Throwback: Remembering Jeff Buckley

Yesterday marked the 45th birthday of Jeff Buckley. Maybe you have heard of the ‘90s singer and songwriter. Chances are you haven’t.

Buckley died in 1997 as a result of an strange accident. He drowned in the Wolf River while singing Led Zeppelin’s “Whole Lotta Love”, as the wake of a tug boat took him under.

His death was a tragedy in the music industry. Buckley was known for his powerful, Robert Plant-like voice. His talents also extended to guitar, which was also inspired by bands like Led Zeppelin and Pink Floyd.

Buckley had only recorded one studio album, Grace, and he didn’t receive large commercial success in life. After his death, though, his fan base grew rapidly. His cover of the song “Hallelujah” soared on the charts all over the world.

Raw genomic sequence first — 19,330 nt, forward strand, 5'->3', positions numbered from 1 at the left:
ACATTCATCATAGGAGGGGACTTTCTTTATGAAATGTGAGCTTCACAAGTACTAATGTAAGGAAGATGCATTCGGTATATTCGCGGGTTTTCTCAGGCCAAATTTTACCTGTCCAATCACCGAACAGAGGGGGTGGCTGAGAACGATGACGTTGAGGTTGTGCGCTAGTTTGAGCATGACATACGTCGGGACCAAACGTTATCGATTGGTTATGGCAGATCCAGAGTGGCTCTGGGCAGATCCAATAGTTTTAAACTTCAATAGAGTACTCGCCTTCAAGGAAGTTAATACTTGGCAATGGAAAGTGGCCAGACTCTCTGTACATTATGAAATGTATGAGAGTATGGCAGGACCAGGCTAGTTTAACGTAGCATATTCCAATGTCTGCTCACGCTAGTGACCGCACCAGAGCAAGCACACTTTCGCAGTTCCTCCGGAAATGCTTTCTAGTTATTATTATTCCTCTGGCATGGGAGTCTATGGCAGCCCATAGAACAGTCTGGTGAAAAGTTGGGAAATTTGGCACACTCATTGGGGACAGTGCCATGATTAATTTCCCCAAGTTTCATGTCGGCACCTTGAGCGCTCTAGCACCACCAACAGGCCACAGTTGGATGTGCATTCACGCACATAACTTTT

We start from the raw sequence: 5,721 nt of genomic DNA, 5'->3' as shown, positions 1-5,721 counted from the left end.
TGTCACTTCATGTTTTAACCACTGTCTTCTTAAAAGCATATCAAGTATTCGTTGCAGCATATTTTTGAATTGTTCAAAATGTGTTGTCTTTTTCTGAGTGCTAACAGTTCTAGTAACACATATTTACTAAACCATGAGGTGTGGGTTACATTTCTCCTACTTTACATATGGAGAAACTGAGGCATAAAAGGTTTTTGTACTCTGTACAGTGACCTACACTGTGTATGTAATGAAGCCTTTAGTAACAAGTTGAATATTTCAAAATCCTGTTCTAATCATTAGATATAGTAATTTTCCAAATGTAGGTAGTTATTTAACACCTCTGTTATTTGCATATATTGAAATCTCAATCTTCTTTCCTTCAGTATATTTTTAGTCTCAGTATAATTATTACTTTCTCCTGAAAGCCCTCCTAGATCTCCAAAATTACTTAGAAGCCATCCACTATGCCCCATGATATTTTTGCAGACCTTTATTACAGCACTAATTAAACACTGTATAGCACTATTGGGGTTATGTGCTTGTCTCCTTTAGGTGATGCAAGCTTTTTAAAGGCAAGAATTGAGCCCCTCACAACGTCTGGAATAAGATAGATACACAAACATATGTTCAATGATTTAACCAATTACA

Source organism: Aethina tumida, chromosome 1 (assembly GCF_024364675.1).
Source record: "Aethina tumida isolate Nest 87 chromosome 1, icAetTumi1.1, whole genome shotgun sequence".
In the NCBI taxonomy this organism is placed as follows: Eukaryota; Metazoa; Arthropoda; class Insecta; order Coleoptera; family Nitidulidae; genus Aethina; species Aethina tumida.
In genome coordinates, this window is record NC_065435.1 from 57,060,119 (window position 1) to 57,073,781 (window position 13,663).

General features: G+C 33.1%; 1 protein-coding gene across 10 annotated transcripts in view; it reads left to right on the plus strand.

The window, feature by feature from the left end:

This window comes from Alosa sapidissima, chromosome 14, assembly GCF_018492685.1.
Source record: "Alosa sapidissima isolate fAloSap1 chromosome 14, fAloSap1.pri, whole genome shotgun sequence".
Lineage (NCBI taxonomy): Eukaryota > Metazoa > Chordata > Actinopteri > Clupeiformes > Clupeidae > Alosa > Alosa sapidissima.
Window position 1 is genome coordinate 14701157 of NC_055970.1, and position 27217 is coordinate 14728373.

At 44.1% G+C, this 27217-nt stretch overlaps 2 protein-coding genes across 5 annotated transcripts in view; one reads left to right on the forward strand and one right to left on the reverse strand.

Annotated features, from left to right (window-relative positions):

Rolling Stone Magazine gave him a position in three of their “Top” lists. They ranked him No. 39 out of the 100 best singers of all times.

His album Grace was named the 303rd best album of all time, and his cover of “Hallelujah” was named the 259th greatest song of all time. That’s not bad for a guy who died when he was 31 and only recorded one full album. These awards just prove how important Buckley still is.

Jeff Buckley might be dead, but his music isn’t. Many live recordings have been released posthumous, and multiple documentaries have tried to shed light on the mysterious musician.

Unlike many other artists who died at a young age, Buckley went out silently. He didn’t overdose or drink himself to death. He didn’t focus on his image. Jeff Buckley focused on his music. He should be remembered for the same reason.
So the next time you’re on iTunes, look into buying his music. My recommendation would be his Live at Sin-e`(Legacy Addition) album. It was recorded over two days in a cafe in New York, and it displays not only his musical talent but his goofy personality.